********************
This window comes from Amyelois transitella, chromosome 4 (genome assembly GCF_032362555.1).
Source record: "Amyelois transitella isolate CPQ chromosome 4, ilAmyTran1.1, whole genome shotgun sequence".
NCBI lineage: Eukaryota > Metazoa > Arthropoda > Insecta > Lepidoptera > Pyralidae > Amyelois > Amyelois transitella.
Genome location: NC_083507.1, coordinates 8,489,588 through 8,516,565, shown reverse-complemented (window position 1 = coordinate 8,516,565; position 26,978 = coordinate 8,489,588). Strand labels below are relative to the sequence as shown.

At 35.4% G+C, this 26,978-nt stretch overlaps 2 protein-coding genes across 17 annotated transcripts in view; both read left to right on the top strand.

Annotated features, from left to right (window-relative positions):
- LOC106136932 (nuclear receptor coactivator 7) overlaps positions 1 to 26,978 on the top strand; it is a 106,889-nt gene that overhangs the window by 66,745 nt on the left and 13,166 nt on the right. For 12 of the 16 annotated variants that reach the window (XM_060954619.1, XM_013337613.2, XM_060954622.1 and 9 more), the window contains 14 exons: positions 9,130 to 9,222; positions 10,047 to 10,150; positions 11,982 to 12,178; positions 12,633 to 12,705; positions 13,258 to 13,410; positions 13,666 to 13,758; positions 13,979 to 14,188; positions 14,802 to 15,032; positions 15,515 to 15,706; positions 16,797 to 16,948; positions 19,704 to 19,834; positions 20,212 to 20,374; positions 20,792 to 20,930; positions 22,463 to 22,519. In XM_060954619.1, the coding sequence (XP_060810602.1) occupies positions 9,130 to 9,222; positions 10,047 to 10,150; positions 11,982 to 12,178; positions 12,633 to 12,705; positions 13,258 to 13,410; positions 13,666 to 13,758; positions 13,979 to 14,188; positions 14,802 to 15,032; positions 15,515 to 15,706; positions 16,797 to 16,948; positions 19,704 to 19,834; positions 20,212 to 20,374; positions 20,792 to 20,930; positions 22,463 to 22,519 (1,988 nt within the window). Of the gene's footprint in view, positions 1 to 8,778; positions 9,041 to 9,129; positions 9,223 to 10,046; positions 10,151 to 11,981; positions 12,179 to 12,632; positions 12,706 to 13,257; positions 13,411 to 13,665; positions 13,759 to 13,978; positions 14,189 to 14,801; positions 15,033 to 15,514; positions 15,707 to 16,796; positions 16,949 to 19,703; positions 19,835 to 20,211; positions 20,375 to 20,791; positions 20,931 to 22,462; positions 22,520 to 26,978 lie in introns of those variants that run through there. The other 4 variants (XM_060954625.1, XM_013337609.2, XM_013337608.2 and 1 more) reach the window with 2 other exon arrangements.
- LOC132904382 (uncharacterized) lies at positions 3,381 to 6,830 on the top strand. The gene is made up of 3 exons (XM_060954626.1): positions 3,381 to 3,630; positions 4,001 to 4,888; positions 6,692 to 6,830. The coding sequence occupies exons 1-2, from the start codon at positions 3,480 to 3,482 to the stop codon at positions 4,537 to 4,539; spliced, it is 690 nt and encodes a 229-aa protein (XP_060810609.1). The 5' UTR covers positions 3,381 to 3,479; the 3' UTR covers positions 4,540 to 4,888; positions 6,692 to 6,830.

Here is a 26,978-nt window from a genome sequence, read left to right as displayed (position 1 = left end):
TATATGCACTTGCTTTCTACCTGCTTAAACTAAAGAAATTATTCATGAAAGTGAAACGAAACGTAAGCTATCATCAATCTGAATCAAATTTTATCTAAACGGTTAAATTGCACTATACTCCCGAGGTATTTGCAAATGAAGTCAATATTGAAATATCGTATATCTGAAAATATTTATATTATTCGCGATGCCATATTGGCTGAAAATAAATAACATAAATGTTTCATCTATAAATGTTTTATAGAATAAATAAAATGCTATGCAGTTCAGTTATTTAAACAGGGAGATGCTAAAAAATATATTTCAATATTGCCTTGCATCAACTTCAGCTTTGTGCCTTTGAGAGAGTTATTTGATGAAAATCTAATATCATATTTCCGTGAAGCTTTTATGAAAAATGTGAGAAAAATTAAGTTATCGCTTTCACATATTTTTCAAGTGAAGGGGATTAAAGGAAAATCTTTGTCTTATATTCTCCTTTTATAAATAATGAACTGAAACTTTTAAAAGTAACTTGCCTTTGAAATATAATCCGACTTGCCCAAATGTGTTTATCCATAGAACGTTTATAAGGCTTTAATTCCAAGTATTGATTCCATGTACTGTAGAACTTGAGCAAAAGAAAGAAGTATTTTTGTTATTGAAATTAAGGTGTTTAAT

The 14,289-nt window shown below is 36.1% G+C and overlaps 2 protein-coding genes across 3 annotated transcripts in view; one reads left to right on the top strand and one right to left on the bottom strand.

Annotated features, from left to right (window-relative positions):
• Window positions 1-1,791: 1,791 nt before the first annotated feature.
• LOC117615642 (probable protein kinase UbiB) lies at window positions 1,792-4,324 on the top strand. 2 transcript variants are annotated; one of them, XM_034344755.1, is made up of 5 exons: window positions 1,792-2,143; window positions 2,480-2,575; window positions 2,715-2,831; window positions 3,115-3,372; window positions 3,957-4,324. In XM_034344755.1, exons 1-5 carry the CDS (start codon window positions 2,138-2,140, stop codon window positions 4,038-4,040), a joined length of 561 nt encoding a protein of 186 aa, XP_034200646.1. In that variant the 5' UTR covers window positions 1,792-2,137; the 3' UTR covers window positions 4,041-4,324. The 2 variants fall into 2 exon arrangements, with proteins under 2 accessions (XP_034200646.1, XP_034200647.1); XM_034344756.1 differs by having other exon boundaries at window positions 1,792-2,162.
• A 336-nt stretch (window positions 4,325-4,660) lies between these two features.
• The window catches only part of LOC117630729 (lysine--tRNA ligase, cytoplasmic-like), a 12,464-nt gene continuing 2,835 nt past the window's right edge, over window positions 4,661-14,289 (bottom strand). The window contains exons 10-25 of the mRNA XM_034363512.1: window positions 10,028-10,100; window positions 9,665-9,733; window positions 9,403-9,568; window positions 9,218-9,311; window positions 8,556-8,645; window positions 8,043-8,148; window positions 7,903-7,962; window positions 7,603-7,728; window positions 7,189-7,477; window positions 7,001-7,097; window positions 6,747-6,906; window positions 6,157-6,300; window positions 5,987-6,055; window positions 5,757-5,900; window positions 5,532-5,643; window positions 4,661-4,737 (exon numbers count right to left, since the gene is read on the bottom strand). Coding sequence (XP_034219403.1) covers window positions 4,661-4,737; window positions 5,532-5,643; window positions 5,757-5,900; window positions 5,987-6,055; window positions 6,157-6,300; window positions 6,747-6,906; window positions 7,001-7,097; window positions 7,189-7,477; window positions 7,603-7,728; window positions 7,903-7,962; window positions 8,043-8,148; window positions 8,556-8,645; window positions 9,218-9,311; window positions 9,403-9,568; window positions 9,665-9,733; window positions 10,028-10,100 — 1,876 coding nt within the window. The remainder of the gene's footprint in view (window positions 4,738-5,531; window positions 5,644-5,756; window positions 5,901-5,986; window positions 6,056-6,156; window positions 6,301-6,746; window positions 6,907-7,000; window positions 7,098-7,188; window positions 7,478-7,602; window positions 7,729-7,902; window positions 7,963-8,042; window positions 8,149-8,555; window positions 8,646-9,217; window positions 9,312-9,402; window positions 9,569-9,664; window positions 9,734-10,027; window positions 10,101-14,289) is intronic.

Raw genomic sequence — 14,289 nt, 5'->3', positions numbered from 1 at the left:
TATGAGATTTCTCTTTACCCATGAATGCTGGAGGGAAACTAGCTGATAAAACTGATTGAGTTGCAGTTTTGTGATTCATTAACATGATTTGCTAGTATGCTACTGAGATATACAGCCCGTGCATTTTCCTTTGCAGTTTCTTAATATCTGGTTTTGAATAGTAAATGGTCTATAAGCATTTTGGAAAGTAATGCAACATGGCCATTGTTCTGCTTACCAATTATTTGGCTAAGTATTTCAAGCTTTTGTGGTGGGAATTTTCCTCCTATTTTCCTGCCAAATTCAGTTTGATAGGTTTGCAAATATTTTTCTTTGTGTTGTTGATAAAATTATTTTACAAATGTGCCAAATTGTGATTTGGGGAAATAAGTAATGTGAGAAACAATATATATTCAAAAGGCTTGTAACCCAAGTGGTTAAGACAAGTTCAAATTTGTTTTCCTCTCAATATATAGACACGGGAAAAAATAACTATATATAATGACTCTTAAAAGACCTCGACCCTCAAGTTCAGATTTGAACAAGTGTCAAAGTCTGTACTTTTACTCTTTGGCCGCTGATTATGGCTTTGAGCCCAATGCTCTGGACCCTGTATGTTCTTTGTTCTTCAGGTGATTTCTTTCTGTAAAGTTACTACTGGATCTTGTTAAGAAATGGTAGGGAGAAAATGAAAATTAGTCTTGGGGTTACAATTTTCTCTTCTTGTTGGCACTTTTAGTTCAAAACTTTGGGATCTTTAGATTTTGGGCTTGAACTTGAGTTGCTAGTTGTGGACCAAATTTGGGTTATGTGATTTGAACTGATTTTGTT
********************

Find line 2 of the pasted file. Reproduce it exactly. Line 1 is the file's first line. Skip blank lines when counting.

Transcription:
Source record: "Amyelois transitella isolate CPQ chromosome 4, ilAmyTran1.1, whole genome shotgun sequence".